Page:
ABC News’s senior White House correspondent Jake Tapper becomes the first major on-air personality announced to make the switch to the newly Jeff Zuckered CNN.

He’ll anchor a new weekday program that’ll debut next year, and will become chief Washington correspondent at the Time Warner cable news network that’s wrapping up 2012 with fewer viewers than either Fox News Channel or MSNBC.

“With CNN’s impeccable reporting during the elections and the exciting changes in the works for the network, this is a perfect time to join the CNN team,” Tapper in a statement sent out late Thursday afternoon, adding, “I am excited about the prospect of working with both the new leadership and some old friends and colleagues.”

Zucker — the NBC News wunderkind who shot up through the ranks of that network to become CEO of NBC Universal — was last month named new president of the ratings challenged cable news net because, he is a “magnet for talent,” Phil Kent, CEO of CNN-parent Turner Broadcasting explained.

Zucker officially takes office the end of January.

Tapper had been ABC’s senior White House correspondent since shortly after the 2008 presidential election.

More recently a major player in ABC News’s coverage of the ’12 election, Tapper will be remembered as the guy who, on election night, set the record straight when ABC News analyst Matt Dowd told viewers this “may be the last election that we see two white men run against each other for president.”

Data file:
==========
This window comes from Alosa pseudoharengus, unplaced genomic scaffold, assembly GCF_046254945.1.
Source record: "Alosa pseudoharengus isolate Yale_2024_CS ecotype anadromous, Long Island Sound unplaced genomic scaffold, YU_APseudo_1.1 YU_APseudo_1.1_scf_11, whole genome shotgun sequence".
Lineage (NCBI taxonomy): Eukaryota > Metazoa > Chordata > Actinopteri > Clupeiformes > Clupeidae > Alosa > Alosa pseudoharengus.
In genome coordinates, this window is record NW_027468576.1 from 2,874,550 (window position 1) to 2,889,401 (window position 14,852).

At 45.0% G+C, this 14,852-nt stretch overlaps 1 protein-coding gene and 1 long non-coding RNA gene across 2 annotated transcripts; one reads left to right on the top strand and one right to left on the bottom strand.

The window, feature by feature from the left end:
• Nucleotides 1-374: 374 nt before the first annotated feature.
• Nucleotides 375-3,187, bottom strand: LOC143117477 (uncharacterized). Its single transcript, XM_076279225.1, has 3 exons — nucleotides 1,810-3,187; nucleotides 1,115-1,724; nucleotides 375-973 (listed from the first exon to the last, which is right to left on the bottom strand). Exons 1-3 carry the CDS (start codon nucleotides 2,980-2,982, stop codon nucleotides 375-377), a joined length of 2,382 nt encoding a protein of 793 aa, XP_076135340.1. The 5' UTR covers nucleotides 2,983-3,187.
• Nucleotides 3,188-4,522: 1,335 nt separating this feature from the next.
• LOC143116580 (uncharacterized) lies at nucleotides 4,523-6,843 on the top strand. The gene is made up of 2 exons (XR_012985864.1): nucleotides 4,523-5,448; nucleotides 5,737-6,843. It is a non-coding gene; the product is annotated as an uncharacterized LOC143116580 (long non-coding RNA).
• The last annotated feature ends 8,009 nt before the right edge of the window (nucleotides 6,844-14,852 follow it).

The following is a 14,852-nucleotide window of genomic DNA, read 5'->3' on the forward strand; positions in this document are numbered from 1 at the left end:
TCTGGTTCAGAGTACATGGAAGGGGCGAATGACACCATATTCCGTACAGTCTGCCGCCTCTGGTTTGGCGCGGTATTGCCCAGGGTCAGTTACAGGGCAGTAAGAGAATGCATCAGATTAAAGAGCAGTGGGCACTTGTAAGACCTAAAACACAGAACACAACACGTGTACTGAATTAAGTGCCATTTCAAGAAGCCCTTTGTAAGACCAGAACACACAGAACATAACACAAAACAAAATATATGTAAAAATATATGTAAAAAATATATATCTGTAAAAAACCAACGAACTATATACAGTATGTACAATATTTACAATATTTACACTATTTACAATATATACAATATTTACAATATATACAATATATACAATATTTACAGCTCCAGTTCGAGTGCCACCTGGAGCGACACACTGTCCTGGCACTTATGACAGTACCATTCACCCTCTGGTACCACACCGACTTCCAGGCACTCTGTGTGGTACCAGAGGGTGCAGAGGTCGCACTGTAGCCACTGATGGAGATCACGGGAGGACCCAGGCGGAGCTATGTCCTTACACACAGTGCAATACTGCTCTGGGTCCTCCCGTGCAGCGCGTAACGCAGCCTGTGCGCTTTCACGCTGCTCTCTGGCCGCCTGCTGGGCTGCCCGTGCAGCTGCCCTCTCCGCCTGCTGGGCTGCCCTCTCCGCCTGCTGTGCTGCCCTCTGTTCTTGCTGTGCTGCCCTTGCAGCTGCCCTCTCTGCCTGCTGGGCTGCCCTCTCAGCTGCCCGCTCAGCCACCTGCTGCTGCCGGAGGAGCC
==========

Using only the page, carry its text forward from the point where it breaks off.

Tapper took a moment from inside Obama headquarters in Chicago to say, “I just want to make sure that everybody is clear on the fact that Barack Obama is not white. Has that been established?…I have this breaking news flash: Barack Obama is African American. If somebody could tell Matt, that’d be great.”

Prior to joining ABC, Tapper was Washington correspondent, then national correspondent, for Salon.com. He began his journalism career at Washington City Paper. He authored a political comic strip, “Capitol Hell,” which appeared in Roll Call from 1994 to 2003.

It’s not Tapper’s first gig at CNN. He appeared on the network in 2001, including co-hosting the show “Take 5,” a weekend program that featured young journalists talking about politics and pop culture.

ABC News President Ben Sherwood spilled the beans about CNN’s Tapper announcement earlier in the afternoon when he told his staff Capitol Hill correspondent Jonathan Karl had been upped to Chief White House Correspondent, and Martha Raddatz had been named Chief Global Affairs Correspondent, mentioning “Jake is leaving ABC for an opportunity at CNN.”